Baby turtles are special little creatures. It takes a lot more knowledge and effort to care for them, versus adult turtles. Baby turtles, just like the young of any other species, require certain nutrients and feeding methods to ensure that they are receiving all that they need nutritionally.
The necessary diet of baby turtles may vary from one breed to the next, but generally speaking, they are similar diets. It’s especially important to understand a baby turtle diet if you have intentions of adopting a young turtle to have as a pet.
What Kind of Baby Turtle Do You Have?
It’s important to know what species of baby turtle it is that you are dealing with before trying to feed them anything. Their type of jaw they have varies from one species to the next and this significantly impacts their diet.
Some turtles are omnivores, meaning they will eat meat and vegetation. While there are other species of turtles who are strictly herbivores (they only eat plants). The type of jaw they have that is unique to their species plays a big role in the type of diet they eat. This is because some turtles have jaws that are made to chew and tear at meat, while others are not.
For instance, leatherback sea turtles have razor-sharp beaks that allow them to feast on other animals such as jellyfish in the wild. On the other hand, your typical green sea turtles are herbivores and enjoy eating sea plants such as algae and different varieties of seagrass.
What Should I Feed My Baby Turtle?
As previously explained, baby turtle diets will vary from one species to the next. If you’ve adopted a land turtle species, you can expect to feed them more of an herbivore diet filled with vegetables and other plant-based foods. Aquatic turtles, however, will eat vegetables along with certain carnivorous foods.
When it comes to baby turtles, the key to their diet is the nutrient-rich pellets or gel that you can easily purchase at most pet stores who sell any turtle supplies. These pellets include essential nutrients such as fats, carbohydrates, fiber, fish oil, and many key vitamins. Including this abby turtle food is an important component of a young, growing turtle’s diet.
Land turtles and aquatic turtles have similar diets but are still each specific to the species. These different types of turtles are built for their specific native environments, meaning they are made to eat what is also native to that environment.
Baby Land Turtle Diet
When caring for a baby land turtle such as a box turtle, you will find that much of their diet tends to include things they would normally be able to find in their natural environment like the forest. In addition to the specialty baby turtle food, you get from the pet store their diet can also include various bugs such as crickets as well as fruit and some green leafy vegetables.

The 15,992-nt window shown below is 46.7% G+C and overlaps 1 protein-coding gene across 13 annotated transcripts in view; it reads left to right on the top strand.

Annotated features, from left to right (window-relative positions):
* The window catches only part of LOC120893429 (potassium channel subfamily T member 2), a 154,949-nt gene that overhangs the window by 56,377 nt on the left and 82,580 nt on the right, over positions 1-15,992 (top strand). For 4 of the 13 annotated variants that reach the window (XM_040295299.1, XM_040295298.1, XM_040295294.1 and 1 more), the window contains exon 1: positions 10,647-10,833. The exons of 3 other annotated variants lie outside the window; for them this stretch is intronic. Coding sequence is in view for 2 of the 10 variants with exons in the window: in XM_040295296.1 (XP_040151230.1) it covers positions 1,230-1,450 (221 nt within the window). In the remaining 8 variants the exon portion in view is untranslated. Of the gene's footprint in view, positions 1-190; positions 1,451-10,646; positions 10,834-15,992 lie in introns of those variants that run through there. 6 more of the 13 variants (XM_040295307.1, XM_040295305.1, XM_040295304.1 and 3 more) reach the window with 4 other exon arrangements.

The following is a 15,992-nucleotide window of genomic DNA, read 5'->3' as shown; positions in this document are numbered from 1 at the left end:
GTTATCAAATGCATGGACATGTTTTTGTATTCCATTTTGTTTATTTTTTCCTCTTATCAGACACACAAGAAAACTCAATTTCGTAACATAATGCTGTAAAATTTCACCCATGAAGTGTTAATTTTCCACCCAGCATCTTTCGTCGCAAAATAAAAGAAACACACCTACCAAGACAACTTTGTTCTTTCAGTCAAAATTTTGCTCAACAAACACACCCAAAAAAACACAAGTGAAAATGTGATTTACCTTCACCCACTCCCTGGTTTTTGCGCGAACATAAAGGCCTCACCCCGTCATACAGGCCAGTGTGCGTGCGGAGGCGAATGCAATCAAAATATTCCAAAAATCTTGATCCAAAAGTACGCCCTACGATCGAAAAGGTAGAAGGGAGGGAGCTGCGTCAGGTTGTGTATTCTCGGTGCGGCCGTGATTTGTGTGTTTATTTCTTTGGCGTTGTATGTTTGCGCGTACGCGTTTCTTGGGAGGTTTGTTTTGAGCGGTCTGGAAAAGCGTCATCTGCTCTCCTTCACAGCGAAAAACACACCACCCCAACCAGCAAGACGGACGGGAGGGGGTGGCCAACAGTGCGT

Baby Aquatic Turtle Diet
Baby aquatic turtles will also need supplemental nutrients from pet store turtle food, while also being fed a diet specific to their species. A baby aquatic turtle may also eat insects and plant life, but one difference is that aquatic turtles may also eat some feeder fish in their diet. Aquatic turtles tend to have a more carnivorous nature than land turtles but will still enjoy and benefit from vegetables just as much.
How Do I Feed My Baby Turtles?
You can begin a feeding regiment with your baby turtle that begins with you sprinkling the recommended amount of food pellets on the top of the water or on the ground in front of your turtle in their enclosure. Any added foods you can give to them in a bowl at an easy to access spot in their enclosure. You’ll want to shred up the additional food as necessary so that it’s easy for them to eat.
It is possible for a baby turtle to do okay on just the nutritional pellets but providing them with extra nutrients is what will help them thrive in the long run. Vegetables, crickets, and other natural food choices help them to get the nutrients that they normally would in the wild and grow to be a strong, healthy, and happy turtle.
Turtles are one of the best reptile pets.
Just keep in mind that caring for them is different from caring for a pet dog or cat.
Turtles are considerably low-maintenance animals overall, but as babies, their diets need to be taken into special consideration. Feeding your baby turtle a proper diet begins with knowing what kind of turtle they are and what their natural habitat would normally provide them with. For example, caring for a box turtle may be a little different from caring for a common musk turtle.
A baby turtle’s diet should be supplemented with pellets or gel that is made especially for them and can be purchased at most local pet stores. In addition to these pellets or gel, baby turtles can greatly benefit from a good mix of natural food selections such as vegetation or insects that they would likely encounter in nature.